Marine and Freshwater Research Marine and Freshwater Research Society
Advances in the aquatic sciences
RESEARCH ARTICLE

Gene flow, colonisation and demographic history of the flat oyster Ostrea angasi

David A. Hurwood A C , Mike P. Heasman B and Peter B. Mather A
+ Author Affiliations
- Author Affiliations

A School of Natural Resource Sciences, Queensland University of Technology, Gardens Point, GPO Box 2434, Brisbane, Qld 4001, Australia.

B New South Wales Fisheries, Port Stephens Fisheries Centre, Private Bag 1, Nelson Bay, NSW 2315, Australia.

C Corresponding author. Email: d.hurwood@qut.edu.au

Marine and Freshwater Research 56(8) 1099-1106 https://doi.org/10.1071/MF04261
Submitted: 12 October 2004  Accepted: 7 September 2005   Published: 22 November 2005

Abstract

The Australian flat oyster Ostrea angasi is currently being assessed for its potential as a species for culture in New South Wales. It is considered important to determine the population genetic structure of wild stocks among estuaries before translocation of juveniles (spat) for growout in order to avoid possible deleterious effects of hybridisation of genetically divergent stocks (i.e. outbreeding depression). Five estuaries were sampled in southern New South Wales as well as another four from across the natural range of the species in Australia. Sequence analysis of a 594 base pair fragment of the mitochondrial cytochrome oxidase I gene was used to determine the degree of population structuring inferred from pairwise ΦST estimates and spatial analysis of molecular variance analysis. The analyses revealed that there is no significant genetic differentiation among the sampled New South Wales estuaries (P > 0.05) and all eastern samples represent a geographically homogeneous population. This essentially removes any potential constraints on broodstock sourcing and spat translocation within this region. Although levels of differentiation among all sites varied, little divergence was evident across the entire range of the sample. Furthermore, the study revealed extremely low levels of divergence between O. angasi and its northern hemisphere congener, O. edulis, raising the possibility that O. angasi may have only recently colonised Australian estuaries.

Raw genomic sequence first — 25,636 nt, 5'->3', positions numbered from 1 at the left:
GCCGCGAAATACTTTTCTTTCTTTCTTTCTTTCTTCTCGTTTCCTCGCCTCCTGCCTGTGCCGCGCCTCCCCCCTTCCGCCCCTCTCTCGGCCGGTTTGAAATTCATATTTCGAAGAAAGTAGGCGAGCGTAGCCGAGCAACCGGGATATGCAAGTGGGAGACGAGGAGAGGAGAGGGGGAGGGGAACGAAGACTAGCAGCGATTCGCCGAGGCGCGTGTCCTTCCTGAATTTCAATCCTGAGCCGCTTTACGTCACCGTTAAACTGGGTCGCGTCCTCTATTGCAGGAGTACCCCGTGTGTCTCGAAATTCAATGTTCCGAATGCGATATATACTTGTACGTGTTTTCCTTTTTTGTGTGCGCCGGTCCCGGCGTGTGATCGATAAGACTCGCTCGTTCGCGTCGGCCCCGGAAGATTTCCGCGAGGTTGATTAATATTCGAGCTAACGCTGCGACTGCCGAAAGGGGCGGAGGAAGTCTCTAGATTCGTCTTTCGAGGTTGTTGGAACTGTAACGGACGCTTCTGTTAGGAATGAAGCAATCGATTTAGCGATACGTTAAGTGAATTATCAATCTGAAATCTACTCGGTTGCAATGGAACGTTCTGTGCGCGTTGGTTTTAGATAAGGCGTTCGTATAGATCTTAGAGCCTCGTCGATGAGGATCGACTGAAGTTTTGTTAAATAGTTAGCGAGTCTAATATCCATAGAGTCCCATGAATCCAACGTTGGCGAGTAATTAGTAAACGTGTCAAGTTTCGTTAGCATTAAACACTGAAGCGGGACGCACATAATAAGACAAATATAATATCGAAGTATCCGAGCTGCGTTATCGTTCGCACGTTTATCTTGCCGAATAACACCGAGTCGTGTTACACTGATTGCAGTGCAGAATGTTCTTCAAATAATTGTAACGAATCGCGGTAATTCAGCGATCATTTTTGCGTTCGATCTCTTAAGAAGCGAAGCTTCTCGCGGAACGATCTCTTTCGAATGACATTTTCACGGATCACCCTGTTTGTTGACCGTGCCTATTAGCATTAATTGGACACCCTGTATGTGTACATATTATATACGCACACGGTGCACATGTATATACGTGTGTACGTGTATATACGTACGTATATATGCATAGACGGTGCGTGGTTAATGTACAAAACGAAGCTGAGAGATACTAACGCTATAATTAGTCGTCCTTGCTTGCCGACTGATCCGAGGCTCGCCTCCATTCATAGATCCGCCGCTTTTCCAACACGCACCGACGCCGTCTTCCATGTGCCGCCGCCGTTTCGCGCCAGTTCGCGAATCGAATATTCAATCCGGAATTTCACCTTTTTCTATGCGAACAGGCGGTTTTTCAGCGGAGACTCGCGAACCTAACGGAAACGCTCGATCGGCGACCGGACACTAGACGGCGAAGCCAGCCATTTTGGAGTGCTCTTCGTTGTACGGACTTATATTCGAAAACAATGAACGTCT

Extra keywords: aquaculture, cytochrome oxidase I, Ostrea edulis, outbreeding depression, population structure.


Acknowledgments

We thank Nick Savva (Springbay Seafoods P/L, Tasmania), Xiaoxu Li (South Australian Aquaculture Research and Development Institute), Steve Feletti (Batemans Bay), David Maidment (Narooma), John Smith (Bermagui), Chris and Dominic Boyton (Merimbula), Mike ‘Banjo’ Young (Pambula), Matthew Muggleton (Yorke Regional Development Board, South Australia) and Phil Button (OceanFoods International P/L, Western Australia) for the supply of oyster tissue samples. Assistance in the laboratory from Juanita Renwick, Vincent Chand and Tanya Walsh is gratefully acknowledged. The manuscript was greatly improved through the comments of four anonymous reviewers.


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